School districts in Tennessee are largely ready to administer the new computer-based Tennessee Comprehensive Assessment Program (TCAP) tests that will roll out for math and English in 2016. The final batch of computers have been installed at the Rutherford County Schools and at other districts just finishing preparations, as the computers continue the state’s effort to become online-ready for TCAP.
“We have made improvements as a state in our online readiness, in fact, I would say districts have made tremendous progress since 2014 when we did an assessment of online readiness at that point where they have chosen to make investments in technology locally and certainly with state investments that we’ve made in technology,” Education Commissioner Candice McQueen said.
Rutherford County Schools say they are 95.5 percent ready for the exam and have the required 1:6 device-to-student ratio defined by the state as a readiness standard. About $3 million has been allocated for the purchase of these computers.
“We’ve received all of the computers, but they have not been placed,” said Rutherford County Schools Director Don Odom.
The county received 3,920 Windows 7 computers in time for the TNReady exam, an improved online exam that rolls out in early 2016 and will replace pen-and-paper multiple-choice exams.
The TNReady exam will test students’ critical thinking skills and their understanding of standards and course materials. According to the Classroom Chronicles:
“Nearly all districts are reporting that they are prepared to administer TNReady online this school year. We know this because districts and schools self-reported if their networks met the requirements for online testing and if they had the appropriate number of devices to give the test online.”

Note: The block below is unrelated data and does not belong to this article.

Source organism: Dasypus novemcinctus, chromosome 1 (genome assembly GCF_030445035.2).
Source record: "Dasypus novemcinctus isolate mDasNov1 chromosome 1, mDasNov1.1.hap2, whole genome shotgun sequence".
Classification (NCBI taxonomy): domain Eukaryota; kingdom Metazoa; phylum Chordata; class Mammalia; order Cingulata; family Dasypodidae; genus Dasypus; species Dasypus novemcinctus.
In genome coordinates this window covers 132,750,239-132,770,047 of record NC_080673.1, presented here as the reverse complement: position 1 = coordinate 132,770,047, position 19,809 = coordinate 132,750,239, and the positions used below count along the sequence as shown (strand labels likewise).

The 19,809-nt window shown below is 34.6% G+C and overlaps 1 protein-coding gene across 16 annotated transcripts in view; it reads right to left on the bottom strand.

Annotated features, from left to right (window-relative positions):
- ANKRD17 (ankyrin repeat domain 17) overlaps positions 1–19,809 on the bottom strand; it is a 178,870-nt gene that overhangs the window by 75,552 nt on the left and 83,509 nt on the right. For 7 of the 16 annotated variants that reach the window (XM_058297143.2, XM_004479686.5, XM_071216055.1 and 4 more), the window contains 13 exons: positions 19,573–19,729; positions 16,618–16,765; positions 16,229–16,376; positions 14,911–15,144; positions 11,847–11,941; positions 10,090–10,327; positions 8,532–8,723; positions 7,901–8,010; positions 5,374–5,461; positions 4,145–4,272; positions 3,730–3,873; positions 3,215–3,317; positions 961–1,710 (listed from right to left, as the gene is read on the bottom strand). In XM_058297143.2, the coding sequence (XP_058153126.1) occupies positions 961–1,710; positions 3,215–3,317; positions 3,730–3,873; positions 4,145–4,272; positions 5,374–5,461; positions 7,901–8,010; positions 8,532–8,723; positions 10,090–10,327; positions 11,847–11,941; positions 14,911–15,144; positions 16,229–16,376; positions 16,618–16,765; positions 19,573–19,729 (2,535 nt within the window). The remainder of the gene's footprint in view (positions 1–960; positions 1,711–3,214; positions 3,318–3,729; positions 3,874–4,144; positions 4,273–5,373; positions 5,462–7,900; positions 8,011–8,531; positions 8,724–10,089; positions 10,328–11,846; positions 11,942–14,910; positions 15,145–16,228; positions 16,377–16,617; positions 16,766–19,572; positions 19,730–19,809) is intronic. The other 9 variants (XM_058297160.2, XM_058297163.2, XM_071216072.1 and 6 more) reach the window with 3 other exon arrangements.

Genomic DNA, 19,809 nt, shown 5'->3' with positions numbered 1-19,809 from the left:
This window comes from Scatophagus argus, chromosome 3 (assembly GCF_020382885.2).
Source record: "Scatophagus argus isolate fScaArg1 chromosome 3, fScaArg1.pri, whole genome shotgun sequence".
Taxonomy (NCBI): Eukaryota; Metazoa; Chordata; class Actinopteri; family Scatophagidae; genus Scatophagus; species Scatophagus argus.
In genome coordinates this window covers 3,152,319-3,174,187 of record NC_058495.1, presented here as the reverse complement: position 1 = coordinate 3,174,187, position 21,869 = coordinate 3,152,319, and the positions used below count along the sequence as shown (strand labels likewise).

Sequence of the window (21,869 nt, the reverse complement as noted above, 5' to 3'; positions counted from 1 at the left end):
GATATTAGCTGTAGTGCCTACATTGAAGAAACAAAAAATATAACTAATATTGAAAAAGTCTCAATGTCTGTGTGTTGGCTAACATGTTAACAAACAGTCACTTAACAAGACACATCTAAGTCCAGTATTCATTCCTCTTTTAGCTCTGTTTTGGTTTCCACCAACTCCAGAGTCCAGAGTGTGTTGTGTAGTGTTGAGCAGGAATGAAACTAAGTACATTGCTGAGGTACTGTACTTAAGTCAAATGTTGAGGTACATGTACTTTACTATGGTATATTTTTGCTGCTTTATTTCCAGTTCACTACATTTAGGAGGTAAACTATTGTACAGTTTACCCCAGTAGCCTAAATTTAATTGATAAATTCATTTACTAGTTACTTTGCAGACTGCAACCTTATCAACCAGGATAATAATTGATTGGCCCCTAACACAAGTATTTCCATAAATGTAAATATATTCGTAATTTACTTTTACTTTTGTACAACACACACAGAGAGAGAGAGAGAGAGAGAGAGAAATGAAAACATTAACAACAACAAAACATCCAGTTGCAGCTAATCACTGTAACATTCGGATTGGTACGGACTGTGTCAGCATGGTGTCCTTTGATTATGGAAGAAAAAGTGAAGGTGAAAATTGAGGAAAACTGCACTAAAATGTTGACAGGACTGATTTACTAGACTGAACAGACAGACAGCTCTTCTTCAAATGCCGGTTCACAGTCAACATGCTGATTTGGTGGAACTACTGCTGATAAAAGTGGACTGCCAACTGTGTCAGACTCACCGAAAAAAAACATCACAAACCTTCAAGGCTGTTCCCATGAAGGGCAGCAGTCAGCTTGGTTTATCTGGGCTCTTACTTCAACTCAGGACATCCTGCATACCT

The same source states that in the summer of 2015, about 99% of Tennessee’s schools said their networks were test-ready, which amounted to 1,691 schools out of 1,701. This online readiness means schools have the bandwidth capacity to run the assessment without any issue during the testing period. In spring of 2014, the percentage of exam-ready schools was 88%.
According to the Daily News Journal, Rutherford County has a higher preparedness rate than Metro Nashville Public Schools, Williamson County Schools and Wilson County Schools.
The Tennessee Department of Education will be testing the online program to ensure no structural problems will impede the test’s administration when the time comes next year. The Break MIST day trial run is scheduled for Oct 1, and the department states that they have:
“… developed a scheduling and logistics task force to support districts as they develop testing schedules and plans. In addition, the department will continue to answer questions and concerns from districts as they arise.”
East Tennessee districts have exam-ready networks, yet they still haven’t acquired the recommended number of devices for students to take the exams.